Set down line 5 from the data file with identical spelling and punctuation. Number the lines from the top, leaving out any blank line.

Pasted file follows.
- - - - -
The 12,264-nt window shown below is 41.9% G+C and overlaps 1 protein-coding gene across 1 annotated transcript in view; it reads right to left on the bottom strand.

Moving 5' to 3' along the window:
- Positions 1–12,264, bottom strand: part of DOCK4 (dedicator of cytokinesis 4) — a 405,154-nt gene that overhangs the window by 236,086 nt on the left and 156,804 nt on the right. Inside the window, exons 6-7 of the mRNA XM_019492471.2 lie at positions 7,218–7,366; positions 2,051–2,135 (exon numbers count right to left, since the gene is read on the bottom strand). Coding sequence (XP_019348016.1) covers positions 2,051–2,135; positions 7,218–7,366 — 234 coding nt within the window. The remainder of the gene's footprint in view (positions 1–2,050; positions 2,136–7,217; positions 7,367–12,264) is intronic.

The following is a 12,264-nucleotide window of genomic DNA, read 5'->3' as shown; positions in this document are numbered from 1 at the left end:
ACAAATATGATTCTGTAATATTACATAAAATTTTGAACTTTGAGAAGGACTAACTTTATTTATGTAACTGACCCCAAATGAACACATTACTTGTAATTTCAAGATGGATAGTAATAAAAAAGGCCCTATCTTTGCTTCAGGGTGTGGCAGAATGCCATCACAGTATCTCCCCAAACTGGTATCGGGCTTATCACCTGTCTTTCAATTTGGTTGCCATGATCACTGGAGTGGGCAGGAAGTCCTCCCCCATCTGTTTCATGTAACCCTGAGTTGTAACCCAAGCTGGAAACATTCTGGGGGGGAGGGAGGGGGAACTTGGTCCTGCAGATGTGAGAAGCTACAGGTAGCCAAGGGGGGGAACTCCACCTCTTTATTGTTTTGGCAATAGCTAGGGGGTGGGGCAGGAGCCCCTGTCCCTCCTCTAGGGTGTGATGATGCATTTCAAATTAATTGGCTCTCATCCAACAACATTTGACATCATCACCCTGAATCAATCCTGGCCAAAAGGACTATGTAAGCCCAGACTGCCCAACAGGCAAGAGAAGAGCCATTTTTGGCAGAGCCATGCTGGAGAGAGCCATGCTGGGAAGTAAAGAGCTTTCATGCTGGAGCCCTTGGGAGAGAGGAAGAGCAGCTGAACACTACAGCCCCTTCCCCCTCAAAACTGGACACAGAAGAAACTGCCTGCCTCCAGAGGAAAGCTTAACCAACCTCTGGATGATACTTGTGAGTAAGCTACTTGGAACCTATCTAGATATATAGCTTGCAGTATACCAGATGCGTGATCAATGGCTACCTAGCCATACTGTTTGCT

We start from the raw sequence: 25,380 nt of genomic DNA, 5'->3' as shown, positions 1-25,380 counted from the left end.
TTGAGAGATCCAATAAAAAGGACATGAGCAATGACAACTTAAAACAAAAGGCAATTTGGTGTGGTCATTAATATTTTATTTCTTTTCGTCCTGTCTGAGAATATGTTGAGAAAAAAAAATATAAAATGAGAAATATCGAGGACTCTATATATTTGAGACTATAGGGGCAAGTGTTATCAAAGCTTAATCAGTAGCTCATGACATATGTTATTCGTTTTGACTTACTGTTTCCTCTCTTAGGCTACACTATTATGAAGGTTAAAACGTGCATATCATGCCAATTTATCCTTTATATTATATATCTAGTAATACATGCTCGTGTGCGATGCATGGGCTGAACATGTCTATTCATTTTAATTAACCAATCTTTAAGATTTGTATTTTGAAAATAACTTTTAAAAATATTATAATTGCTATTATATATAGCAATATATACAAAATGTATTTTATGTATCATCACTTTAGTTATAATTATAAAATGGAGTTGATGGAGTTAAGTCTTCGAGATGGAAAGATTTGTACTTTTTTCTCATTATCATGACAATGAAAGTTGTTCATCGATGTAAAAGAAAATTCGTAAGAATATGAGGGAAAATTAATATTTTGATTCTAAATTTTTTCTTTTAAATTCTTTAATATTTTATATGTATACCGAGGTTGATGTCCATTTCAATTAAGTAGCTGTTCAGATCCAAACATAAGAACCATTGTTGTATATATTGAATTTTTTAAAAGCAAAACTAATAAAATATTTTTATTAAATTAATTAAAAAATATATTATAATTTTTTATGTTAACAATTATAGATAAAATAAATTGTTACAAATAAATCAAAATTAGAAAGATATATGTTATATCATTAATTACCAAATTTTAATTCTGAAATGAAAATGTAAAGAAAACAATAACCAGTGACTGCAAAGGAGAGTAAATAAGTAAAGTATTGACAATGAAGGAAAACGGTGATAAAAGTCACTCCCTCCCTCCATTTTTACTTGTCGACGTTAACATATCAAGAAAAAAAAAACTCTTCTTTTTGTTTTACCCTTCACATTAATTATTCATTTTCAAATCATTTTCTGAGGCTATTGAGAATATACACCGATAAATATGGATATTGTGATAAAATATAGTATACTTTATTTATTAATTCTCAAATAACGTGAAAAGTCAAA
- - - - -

ACAAATATGATTCTGTAATATTACATAAAATTTTGAACTTTGAGAAGGACTAACTTTATTTATGTAACTGACCCCAAATGAACACATTACTTGTAATTTCAAGATGGATAGTAATAAAAAAGGCCCTATCTTTGCTTCAGGGTGTGGCAGAATGCCATCACAGTATCTCCCCAAACTGGTATCGGGCTTATCACCTGTCTTTCAATTTGGTTGCCATGATCACTGGAGTGGGCAGGAAGTCCTCCCCCATCTGTTTCATGTAACCCTGAGTTGTAACCCAAGCTGGAAACATTCTGGGGGGGAGGGAGGGGGAACTTGGTCCTGCAGATGTGAGAAGCTACAGGTAGCCAAGGGGGGGAACTCCACCTCTTTATTGTTTTGGCAATAGCTAGGGGGTGGGGCAGGAGCCCCTGTCCCTCCTCTAGGGTGTGATGATGCATTTCAAATTAATTGGCTCTCATCCAACAACATTTGACATCATCACCCTGAATCAATCCTGGCCAAAAGGACTATGTAAGCCCAGACTGCCCAACAGGCAAGAGAAGAGCCATTTTTGGCAGAGCCATGCTGGAGAGAGCCATGCTGGGAAGTAAAGAGCTTTCATGCTGGAGCCCTTGGGAGAGAGGAAGAGCAGCTGAACACTACAGCCCCTTCCCCCTCAAAACTGGACACAGAAGAAACTGCCTGCCTCCAGAGGAAAGCTTAACCAACCTCTGGATGATACTTGTGAGTAAGCTACTTGGAACCTATCTAGATATATAGCTTGCAGTATACCAGATGCGTGATCAATGGCTACCTAGCCATACTGTTTGCT